(1) Why restrict ourselves to a sequential, greedy algorithm to find the optimal (lowest possible) L-infinity norm. Why not find the optimal winner-set from all possible sets of N candidates and all possible distributions of their weights among their voters. This is like replacing Sequential PAV with PAV. More computionally expensive, but more "right". It can serve as an ideal, with the sequential algorithm as a practical way to get close to that ideal.

(2) Why use the L-infinity norm? I would think L2 is "better", since it doesn't ignore everything of what goes on beneith the supremum value. Two distributions are not equally good, just because the have the same "maximum weight" at some voter.

When generalizing as in (1), the example above actually makes A+B, A+C and B+C equally good election results - all with an obtainable L-infinity norm of 1.

When changing as in (2) also, AC is best, with the norm of 1.22, whereas AB and BC both have an L2-norm of 1.41.

When generalizing as in (1), the example above actually makes A+B, A+C and B+C equally good election results - all with an obtainable L-infinity norm of 1.

When changing as in (2) also, AC is best, with the norm of 1.22, whereas AB and BC both have an L2-norm of 1.41.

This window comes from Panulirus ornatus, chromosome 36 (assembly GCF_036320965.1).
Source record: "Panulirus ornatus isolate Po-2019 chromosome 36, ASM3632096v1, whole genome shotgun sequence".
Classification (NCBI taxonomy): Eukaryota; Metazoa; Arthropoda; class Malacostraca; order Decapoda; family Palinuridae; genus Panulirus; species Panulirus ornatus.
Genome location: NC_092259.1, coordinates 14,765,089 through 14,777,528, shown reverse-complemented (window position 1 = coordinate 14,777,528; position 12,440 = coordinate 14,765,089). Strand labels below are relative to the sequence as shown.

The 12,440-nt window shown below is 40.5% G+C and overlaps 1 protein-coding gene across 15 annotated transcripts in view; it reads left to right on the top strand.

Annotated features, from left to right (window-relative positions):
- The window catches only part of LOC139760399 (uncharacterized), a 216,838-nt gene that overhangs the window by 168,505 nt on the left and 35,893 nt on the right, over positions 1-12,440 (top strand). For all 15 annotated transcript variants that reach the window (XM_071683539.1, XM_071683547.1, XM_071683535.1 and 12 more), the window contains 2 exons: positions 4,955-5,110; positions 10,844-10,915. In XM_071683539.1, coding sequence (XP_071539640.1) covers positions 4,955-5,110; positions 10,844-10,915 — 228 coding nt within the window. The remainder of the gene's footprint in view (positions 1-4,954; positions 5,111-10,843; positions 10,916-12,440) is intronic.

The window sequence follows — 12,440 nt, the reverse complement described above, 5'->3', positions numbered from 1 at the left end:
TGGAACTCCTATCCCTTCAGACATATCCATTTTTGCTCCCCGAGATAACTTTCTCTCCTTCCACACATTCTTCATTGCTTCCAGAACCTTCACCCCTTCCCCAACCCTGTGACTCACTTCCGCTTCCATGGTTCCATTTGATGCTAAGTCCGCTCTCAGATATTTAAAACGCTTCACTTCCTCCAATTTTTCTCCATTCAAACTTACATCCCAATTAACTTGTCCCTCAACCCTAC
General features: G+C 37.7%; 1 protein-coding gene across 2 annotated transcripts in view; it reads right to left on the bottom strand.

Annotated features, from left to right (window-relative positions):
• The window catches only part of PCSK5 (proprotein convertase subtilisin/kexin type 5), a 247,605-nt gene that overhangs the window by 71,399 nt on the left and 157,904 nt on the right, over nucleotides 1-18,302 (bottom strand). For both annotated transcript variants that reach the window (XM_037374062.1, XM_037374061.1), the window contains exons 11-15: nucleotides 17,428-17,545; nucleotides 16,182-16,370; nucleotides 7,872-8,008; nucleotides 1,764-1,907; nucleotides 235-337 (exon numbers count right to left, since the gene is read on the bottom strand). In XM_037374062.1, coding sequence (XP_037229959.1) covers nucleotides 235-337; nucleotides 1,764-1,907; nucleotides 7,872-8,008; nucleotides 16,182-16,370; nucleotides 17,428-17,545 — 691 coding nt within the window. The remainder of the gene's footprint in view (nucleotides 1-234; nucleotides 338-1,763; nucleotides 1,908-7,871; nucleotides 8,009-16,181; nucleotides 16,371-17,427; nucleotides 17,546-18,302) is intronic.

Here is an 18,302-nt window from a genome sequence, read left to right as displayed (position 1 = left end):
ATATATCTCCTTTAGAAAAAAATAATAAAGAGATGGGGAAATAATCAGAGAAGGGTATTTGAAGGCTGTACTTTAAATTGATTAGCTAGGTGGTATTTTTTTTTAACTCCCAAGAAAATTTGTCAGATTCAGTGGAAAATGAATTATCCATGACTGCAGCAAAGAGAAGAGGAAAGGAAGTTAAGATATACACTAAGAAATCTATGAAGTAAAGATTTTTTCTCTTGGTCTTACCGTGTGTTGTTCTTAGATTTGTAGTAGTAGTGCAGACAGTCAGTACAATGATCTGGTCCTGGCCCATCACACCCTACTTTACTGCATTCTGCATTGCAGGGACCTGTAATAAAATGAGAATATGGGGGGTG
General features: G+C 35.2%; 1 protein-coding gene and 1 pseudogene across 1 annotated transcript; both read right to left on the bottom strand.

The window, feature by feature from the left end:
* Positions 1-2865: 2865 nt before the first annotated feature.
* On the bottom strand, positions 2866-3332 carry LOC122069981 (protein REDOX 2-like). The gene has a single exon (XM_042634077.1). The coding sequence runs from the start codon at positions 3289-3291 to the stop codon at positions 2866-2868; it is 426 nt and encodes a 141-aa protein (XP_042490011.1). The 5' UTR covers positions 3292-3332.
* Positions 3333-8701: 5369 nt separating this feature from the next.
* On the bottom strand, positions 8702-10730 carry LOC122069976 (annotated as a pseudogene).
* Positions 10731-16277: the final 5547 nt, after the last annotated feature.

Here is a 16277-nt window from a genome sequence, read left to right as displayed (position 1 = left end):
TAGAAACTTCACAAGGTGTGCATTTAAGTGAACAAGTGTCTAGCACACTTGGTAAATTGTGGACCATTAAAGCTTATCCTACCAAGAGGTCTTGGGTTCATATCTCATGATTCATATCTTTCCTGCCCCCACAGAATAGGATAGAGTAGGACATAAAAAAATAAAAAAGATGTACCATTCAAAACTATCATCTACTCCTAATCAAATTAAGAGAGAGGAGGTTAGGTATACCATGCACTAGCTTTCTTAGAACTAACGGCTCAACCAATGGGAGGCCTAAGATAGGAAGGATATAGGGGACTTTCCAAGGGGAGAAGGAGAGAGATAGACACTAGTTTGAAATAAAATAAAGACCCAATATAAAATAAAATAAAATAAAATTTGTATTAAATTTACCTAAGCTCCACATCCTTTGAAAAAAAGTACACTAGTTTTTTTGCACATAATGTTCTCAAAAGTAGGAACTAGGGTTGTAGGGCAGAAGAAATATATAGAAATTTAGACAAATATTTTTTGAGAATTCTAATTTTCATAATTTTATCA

Details: Electing AB: #1: A(0) B(1): total 1 #2: A(1): total 1 #3: C(0): total 0 norm: sqrt(1+1) = 1.41

Electing AC: #1: A(.5) B(0): total .5 #2: A(.5): total .5 #3: C(1): total 1 norm: sqrt(.5^2 + .5^2 + 1) = 1.22

Electing BC: #1: A(0) B(1): total 1 #2: A(0) #3: C(1): total 1 norm: 1.41

Note that Phragmén is a generalization of d'Hondt:

Imaging a two-party election, which in the Phragmén case is translated into each A-list voter voting for the (A1, A2, ...) list instead, and imagine that two seats should be filled.

In both d'Hondt and Phragmén, a party needs 2/3 of the votes to get both seats.

Unfortunately, with my modification (2), this is no longer so. Now a list needs 3/4 of the votes to win both seats.

Note that Phragmén is a generalization of d'Hondt:

Imaging a two-party election, which in the Phragmén case is translated into each A-list voter voting for the (A1, A2, ...) list instead, and imagine that two seats should be filled.

In both d'Hondt and Phragmén, a party needs 2/3 of the votes to get both seats.

Unfortunately, with my modification (2), this is no longer so. Now a list needs 3/4 of the votes to win both seats.

`Is this good or bad? :-)`

Do anyone know of ideas related to my (1) and (2) modifications?

Do anyone know of ideas related to my (1) and (2) modifications?

Kind regards, Bjarke